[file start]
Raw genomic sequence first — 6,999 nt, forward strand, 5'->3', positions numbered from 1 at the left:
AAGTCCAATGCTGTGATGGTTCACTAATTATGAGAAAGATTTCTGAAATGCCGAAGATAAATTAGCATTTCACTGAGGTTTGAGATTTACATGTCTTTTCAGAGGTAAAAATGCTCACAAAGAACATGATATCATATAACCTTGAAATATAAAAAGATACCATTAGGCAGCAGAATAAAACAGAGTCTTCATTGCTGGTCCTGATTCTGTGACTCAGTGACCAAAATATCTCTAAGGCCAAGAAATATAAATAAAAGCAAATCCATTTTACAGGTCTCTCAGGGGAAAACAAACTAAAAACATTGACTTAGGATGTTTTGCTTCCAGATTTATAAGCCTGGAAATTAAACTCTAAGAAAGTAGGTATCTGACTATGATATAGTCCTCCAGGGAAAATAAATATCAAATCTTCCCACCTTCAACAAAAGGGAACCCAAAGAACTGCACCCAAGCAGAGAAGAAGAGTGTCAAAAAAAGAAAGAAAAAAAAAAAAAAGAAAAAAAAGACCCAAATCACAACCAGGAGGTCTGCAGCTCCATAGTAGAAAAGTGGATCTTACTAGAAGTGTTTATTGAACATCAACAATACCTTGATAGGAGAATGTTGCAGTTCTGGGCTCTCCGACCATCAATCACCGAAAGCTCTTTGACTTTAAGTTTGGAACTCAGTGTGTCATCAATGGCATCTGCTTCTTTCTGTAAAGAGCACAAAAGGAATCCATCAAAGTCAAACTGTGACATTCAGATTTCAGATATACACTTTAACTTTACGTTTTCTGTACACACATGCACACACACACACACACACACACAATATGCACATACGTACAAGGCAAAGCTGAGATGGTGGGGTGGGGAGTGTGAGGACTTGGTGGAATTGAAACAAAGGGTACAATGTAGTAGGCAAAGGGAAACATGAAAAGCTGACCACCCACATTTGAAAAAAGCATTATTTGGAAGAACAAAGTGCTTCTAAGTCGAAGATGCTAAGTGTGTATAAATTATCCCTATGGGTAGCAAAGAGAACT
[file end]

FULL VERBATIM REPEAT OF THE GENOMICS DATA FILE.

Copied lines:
Raw genomic sequence first — 6,999 nt, forward strand, 5'->3', positions numbered from 1 at the left:
AAGTCCAATGCTGTGATGGTTCACTAATTATGAGAAAGATTTCTGAAATGCCGAAGATAAATTAGCATTTCACTGAGGTTTGAGATTTACATGTCTTTTCAGAGGTAAAAATGCTCACAAAGAACATGATATCATATAACCTTGAAATATAAAAAGATACCATTAGGCAGCAGAATAAAACAGAGTCTTCATTGCTGGTCCTGATTCTGTGACTCAGTGACCAAAATATCTCTAAGGCCAAGAAATATAAATAAAAGCAAATCCATTTTACAGGTCTCTCAGGGGAAAACAAACTAAAAACATTGACTTAGGATGTTTTGCTTCCAGATTTATAAGCCTGGAAATTAAACTCTAAGAAAGTAGGTATCTGACTATGATATAGTCCTCCAGGGAAAATAAATATCAAATCTTCCCACCTTCAACAAAAGGGAACCCAAAGAACTGCACCCAAGCAGAGAAGAAGAGTGTCAAAAAAAGAAAGAAAAAAAAAAAAAAGAAAAAAAAGACCCAAATCACAACCAGGAGGTCTGCAGCTCCATAGTAGAAAAGTGGATCTTACTAGAAGTGTTTATTGAACATCAACAATACCTTGATAGGAGAATGTTGCAGTTCTGGGCTCTCCGACCATCAATCACCGAAAGCTCTTTGACTTTAAGTTTGGAACTCAGTGTGTCATCAATGGCATCTGCTTCTTTCTGTAAAGAGCACAAAAGGAATCCATCAAAGTCAAACTGTGACATTCAGATTTCAGATATACACTTTAACTTTACGTTTTCTGTACACACATGCACACACACACACACACACACACAATATGCACATACGTACAAGGCAAAGCTGAGATGGTGGGGTGGGGAGTGTGAGGACTTGGTGGAATTGAAACAAAGGGTACAATGTAGTAGGCAAAGGGAAACATGAAAAGCTGACCACCCACATTTGAAAAAAGCATTATTTGGAAGAACAAAGTGCTTCTAAGTCGAAGATGCTAAGTGTGTATAAATTATCCCTATGGGTAGCAAAGAGAACT